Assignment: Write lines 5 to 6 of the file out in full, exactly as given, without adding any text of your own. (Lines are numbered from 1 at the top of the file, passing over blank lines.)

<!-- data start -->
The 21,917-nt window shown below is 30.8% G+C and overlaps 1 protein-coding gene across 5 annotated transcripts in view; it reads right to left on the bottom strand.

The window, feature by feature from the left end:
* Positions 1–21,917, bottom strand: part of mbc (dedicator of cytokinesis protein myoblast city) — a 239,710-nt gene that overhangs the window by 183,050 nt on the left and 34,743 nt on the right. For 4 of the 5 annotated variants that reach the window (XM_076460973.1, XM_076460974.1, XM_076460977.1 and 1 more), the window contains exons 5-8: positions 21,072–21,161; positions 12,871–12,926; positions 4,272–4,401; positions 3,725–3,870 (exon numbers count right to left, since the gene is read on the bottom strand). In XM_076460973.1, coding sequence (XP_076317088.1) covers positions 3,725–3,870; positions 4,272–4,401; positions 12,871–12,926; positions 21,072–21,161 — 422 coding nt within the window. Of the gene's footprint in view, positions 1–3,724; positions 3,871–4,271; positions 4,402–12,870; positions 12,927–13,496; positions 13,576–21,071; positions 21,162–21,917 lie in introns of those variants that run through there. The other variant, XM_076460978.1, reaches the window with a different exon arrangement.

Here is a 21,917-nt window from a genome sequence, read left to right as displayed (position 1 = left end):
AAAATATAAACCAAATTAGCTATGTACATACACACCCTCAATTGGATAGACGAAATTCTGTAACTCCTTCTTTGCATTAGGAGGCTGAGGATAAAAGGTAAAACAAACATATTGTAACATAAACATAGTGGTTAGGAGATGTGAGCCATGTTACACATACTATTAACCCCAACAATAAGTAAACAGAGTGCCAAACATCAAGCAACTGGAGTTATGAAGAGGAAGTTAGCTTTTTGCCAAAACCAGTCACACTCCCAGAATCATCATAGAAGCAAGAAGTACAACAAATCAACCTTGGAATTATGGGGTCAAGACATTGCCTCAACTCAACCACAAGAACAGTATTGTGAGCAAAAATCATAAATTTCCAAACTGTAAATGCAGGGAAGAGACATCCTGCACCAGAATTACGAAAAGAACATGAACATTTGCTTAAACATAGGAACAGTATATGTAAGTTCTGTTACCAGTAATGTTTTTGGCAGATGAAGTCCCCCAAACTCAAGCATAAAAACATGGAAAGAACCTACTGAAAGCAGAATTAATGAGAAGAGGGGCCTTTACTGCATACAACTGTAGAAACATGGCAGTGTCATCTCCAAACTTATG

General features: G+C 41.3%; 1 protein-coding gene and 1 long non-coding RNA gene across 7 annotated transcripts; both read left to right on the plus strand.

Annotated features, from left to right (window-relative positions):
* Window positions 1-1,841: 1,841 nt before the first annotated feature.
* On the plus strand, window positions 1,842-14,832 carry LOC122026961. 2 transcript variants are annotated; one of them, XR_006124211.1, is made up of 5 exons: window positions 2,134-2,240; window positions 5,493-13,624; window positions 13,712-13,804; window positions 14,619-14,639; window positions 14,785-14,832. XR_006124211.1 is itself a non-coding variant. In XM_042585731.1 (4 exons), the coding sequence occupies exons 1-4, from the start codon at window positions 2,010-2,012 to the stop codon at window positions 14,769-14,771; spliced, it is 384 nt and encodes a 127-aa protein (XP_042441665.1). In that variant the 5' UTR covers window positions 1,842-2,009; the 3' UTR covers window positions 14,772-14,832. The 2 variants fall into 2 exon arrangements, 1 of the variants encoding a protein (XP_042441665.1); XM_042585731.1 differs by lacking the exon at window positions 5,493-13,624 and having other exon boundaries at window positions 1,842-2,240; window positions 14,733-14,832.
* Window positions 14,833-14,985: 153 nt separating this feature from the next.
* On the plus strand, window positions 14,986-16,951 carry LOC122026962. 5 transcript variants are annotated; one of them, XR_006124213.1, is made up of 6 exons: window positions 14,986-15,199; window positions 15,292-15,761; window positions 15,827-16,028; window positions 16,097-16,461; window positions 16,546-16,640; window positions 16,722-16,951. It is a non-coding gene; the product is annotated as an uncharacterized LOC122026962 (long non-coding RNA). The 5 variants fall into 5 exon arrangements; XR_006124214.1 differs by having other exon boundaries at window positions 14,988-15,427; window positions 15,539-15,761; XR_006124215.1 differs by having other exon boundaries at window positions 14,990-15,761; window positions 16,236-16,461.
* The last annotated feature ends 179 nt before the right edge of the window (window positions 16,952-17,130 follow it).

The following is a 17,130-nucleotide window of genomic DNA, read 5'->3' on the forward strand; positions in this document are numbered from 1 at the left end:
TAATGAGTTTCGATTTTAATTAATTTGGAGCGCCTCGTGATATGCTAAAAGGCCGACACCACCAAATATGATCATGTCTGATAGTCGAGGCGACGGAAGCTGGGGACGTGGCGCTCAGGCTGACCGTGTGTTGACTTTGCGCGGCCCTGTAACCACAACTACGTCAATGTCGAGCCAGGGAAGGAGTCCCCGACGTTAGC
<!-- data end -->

AAAATATAAACCAAATTAGCTATGTACATACACACCCTCAATTGGATAGACGAAATTCTGTAACTCCTTCTTTGCATTAGGAGGCTGAGGATAAAAGGTAAAACAAACATATTGTAACATAAACATAGTGGTTAGGAGATGTGAGCCATGTTACACATACTATTAACCCCAACAATAAGTAAACAGAGTGCCAAACATCAAGCAACTGGAGTTATGAAGAGGAAGTTAGCTTTTTGCCAAAACCAGTCACACTCCCAGAATCATCATAGAAGCAAGAAGTACAACAAATCAACCTTGGAATTATGGGGTCAAGACATTGCCTCAACTCAACCACAAGAACAGTATTGTGAGCAAAAATCATAAATTTCCAAACTGTAAATGCAGGGAAGAGACATCCTGCACCAGAATTACGAAAAGAACATGAACATTTGCTTAAACATAGGAACAGTATATGTAAGTTCTGTTACCAGTAATGTTTTTGGCAGATGAAGTCCCCCAAACTCAAGCATAAAAACATGGAAAGAACCTACTGAAAGCAGAATTAATGAGAAGAGGGGCCTTTACTGCATACAACTGTAGAAACATGGCAGTGTCATCTCCAAACTTATG

General features: G+C 41.3%; 1 protein-coding gene and 1 long non-coding RNA gene across 7 annotated transcripts; both read left to right on the plus strand.